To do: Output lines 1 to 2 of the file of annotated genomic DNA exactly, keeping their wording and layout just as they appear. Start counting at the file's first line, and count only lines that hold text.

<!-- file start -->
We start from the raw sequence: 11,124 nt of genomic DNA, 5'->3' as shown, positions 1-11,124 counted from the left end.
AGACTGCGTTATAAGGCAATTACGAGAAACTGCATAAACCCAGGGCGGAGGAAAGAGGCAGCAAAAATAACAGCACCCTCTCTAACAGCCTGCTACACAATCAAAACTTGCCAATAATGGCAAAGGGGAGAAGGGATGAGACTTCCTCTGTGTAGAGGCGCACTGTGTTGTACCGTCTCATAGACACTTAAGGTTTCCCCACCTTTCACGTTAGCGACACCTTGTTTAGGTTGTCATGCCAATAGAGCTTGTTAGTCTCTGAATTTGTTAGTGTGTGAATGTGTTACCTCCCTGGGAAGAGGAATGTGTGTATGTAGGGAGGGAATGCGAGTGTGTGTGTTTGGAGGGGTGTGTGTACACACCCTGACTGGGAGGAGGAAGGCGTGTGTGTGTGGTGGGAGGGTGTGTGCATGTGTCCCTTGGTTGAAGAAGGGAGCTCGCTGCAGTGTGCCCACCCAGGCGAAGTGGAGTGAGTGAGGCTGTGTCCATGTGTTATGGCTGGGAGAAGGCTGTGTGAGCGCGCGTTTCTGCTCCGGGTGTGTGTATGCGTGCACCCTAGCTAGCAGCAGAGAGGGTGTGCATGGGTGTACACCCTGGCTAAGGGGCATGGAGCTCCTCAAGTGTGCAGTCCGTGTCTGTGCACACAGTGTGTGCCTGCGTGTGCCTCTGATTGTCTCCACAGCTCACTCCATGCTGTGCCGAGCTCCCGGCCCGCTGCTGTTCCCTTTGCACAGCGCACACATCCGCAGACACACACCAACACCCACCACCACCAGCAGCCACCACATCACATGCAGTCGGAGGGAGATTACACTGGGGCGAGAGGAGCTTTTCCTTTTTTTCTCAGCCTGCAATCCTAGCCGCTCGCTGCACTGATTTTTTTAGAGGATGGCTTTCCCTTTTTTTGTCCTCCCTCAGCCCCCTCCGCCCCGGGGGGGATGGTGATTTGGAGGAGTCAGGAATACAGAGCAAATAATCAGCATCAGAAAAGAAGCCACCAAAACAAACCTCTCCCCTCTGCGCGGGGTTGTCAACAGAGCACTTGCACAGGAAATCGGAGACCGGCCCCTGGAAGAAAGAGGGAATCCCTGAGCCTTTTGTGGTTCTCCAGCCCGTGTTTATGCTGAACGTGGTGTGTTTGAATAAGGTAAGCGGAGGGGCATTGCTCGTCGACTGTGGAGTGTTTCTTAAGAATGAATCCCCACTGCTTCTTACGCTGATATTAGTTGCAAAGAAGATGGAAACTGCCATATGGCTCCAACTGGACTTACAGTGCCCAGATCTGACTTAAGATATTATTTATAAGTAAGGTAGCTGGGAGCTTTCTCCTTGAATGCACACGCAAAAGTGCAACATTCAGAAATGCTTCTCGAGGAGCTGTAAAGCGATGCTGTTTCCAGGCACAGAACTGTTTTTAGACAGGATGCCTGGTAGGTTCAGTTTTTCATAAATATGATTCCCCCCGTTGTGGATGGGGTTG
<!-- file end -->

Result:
We start from the raw sequence: 11,124 nt of genomic DNA, 5'->3' as shown, positions 1-11,124 counted from the left end.
AGACTGCGTTATAAGGCAATTACGAGAAACTGCATAAACCCAGGGCGGAGGAAAGAGGCAGCAAAAATAACAGCACCCTCTCTAACAGCCTGCTACACAATCAAAACTTGCCAATAATGGCAAAGGGGAGAAGGGATGAGACTTCCTCTGTGTAGAGGCGCACTGTGTTGTACCGTCTCATAGACACTTAAGGTTTCCCCACCTTTCACGTTAGCGACACCTTGTTTAGGTTGTCATGCCAATAGAGCTTGTTAGTCTCTGAATTTGTTAGTGTGTGAATGTGTTACCTCCCTGGGAAGAGGAATGTGTGTATGTAGGGAGGGAATGCGAGTGTGTGTGTTTGGAGGGGTGTGTGTACACACCCTGACTGGGAGGAGGAAGGCGTGTGTGTGTGGTGGGAGGGTGTGTGCATGTGTCCCTTGGTTGAAGAAGGGAGCTCGCTGCAGTGTGCCCACCCAGGCGAAGTGGAGTGAGTGAGGCTGTGTCCATGTGTTATGGCTGGGAGAAGGCTGTGTGAGCGCGCGTTTCTGCTCCGGGTGTGTGTATGCGTGCACCCTAGCTAGCAGCAGAGAGGGTGTGCATGGGTGTACACCCTGGCTAAGGGGCATGGAGCTCCTCAAGTGTGCAGTCCGTGTCTGTGCACACAGTGTGTGCCTGCGTGTGCCTCTGATTGTCTCCACAGCTCACTCCATGCTGTGCCGAGCTCCCGGCCCGCTGCTGTTCCCTTTGCACAGCGCACACATCCGCAGACACACACCAACACCCACCACCACCAGCAGCCACCACATCACATGCAGTCGGAGGGAGATTACACTGGGGCGAGAGGAGCTTTTCCTTTTTTTCTCAGCCTGCAATCCTAGCCGCTCGCTGCACTGATTTTTTTAGAGGATGGCTTTCCCTTTTTTTGTCCTCCCTCAGCCCCCTCCGCCCCGGGGGGGATGGTGATTTGGAGGAGTCAGGAATACAGAGCAAATAATCAGCATCAGAAAAGAAGCCACCAAAACAAACCTCTCCCCTCTGCGCGGGGTTGTCAACAGAGCACTTGCACAGGAAATCGGAGACCGGCCCCTGGAAGAAAGAGGGAATCCCTGAGCCTTTTGTGGTTCTCCAGCCCGTGTTTATGCTGAACGTGGTGTGTTTGAATAAGGTAAGCGGAGGGGCATTGCTCGTCGACTGTGGAGTGTTTCTTAAGAATGAATCCCCACTGCTTCTTACGCTGATATTAGTTGCAAAGAAGATGGAAACTGCCATATGGCTCCAACTGGACTTACAGTGCCCAGATCTGACTTAAGATATTATTTATAAGTAAGGTAGCTGGGAGCTTTCTCCTTGAATGCACACGCAAAAGTGCAACATTCAGAAATGCTTCTCGAGGAGCTGTAAAGCGATGCTGTTTCCAGGCACAGAACTGTTTTTAGACAGGATGCCTGGTAGGTTCAGTTTTTCATAAATATGATTCCCCCCGTTGTGGATGGGGTTG